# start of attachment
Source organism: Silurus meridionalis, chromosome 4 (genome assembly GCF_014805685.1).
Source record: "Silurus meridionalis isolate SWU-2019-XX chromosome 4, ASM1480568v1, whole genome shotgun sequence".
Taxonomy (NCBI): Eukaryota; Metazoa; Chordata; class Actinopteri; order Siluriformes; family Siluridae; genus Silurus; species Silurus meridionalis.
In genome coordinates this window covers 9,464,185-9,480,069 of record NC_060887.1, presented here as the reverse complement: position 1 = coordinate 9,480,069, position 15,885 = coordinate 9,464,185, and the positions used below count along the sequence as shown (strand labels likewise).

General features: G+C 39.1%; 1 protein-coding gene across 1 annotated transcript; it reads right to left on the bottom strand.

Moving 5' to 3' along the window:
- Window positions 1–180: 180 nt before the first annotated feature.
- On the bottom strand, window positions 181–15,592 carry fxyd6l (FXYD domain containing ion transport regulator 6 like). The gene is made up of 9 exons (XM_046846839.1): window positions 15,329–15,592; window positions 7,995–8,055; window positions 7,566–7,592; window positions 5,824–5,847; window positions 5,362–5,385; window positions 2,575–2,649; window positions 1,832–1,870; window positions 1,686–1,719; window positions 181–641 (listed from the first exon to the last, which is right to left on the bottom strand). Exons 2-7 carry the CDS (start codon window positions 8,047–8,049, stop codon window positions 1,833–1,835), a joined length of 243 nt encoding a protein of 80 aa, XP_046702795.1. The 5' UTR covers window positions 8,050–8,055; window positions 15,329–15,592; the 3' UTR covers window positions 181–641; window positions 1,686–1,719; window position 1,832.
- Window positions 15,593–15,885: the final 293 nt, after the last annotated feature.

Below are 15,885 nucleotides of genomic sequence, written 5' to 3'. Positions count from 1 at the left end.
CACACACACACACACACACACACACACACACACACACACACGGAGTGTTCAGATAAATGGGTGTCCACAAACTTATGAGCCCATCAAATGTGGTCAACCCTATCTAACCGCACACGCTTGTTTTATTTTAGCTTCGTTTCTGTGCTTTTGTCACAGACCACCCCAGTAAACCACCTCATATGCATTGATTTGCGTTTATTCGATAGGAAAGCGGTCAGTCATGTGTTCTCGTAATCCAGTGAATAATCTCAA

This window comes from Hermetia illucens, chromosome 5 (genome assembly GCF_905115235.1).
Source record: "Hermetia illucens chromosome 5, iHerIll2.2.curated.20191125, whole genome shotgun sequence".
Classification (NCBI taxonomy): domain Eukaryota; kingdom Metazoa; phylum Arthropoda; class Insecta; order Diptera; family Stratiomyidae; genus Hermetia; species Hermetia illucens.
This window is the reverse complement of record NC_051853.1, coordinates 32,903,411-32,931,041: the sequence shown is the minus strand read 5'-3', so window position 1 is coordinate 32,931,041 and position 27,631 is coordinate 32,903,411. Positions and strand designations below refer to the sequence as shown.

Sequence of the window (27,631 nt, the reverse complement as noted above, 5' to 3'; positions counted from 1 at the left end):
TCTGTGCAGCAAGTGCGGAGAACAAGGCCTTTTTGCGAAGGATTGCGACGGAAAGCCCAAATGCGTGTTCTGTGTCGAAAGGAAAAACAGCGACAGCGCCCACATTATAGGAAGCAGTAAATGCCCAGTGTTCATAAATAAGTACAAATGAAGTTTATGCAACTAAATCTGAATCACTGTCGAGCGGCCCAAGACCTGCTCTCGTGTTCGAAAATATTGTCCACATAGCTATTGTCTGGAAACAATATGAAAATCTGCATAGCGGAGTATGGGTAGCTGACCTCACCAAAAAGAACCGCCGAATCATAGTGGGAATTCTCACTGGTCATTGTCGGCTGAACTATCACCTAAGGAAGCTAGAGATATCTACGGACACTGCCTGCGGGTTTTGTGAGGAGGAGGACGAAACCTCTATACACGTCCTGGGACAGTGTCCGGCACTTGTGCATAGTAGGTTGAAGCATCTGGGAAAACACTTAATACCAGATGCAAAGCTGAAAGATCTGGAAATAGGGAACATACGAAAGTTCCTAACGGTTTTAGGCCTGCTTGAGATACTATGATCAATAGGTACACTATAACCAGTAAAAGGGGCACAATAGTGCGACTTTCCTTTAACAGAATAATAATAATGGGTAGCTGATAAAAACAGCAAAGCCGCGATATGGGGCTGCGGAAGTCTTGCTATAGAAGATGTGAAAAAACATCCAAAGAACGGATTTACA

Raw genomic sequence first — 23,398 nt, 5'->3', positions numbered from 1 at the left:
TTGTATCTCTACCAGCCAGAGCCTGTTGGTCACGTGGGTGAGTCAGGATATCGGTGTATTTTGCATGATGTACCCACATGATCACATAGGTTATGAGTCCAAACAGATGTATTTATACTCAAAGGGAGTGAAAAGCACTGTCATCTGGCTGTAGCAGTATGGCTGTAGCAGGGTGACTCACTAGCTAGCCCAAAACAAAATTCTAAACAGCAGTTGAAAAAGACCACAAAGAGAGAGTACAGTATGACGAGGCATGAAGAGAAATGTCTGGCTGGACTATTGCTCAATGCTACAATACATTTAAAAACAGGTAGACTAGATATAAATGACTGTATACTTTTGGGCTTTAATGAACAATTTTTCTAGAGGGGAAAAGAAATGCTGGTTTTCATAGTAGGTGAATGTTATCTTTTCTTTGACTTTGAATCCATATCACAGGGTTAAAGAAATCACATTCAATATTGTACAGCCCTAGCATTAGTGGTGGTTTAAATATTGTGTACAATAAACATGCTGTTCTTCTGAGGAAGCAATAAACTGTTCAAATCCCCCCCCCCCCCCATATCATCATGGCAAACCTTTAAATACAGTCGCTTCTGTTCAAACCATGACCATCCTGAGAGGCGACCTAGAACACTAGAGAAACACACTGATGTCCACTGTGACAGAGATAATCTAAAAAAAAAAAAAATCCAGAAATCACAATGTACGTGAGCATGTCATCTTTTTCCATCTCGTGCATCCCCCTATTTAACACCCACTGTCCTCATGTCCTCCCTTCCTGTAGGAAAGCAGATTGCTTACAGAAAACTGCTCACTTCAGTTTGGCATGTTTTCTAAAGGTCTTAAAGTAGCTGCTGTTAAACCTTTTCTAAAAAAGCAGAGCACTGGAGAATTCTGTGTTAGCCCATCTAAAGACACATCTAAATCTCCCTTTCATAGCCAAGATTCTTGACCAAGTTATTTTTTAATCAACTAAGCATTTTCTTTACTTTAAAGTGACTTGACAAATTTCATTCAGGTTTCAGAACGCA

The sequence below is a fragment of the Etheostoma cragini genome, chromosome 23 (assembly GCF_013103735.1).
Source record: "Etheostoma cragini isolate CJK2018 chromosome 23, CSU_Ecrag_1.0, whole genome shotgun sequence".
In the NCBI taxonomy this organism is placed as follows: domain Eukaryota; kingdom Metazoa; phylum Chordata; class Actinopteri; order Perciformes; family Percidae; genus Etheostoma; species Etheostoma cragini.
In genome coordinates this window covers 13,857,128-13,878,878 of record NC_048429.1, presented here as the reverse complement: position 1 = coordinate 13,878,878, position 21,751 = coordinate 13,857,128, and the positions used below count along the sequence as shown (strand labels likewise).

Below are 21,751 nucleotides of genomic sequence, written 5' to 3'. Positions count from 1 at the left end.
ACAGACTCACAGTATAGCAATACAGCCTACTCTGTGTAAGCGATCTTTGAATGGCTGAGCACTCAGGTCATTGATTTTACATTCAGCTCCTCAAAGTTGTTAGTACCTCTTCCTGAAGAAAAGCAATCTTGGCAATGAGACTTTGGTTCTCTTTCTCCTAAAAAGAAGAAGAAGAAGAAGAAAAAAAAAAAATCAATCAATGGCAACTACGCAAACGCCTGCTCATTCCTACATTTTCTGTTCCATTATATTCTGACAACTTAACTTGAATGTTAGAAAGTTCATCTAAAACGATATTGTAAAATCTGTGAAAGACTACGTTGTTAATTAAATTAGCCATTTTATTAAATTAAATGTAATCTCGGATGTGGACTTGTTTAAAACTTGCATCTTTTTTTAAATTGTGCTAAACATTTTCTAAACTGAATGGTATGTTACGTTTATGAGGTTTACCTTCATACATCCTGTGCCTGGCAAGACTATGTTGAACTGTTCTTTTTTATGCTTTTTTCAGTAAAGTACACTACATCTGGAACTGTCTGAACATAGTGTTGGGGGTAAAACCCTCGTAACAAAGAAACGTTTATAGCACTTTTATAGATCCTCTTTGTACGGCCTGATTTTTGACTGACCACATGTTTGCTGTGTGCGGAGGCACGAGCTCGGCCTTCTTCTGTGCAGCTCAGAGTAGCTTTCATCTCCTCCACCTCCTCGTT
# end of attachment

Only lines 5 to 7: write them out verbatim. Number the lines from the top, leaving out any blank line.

General features: G+C 39.1%; 1 protein-coding gene across 1 annotated transcript; it reads right to left on the bottom strand.

Moving 5' to 3' along the window:
- Window positions 1–180: 180 nt before the first annotated feature.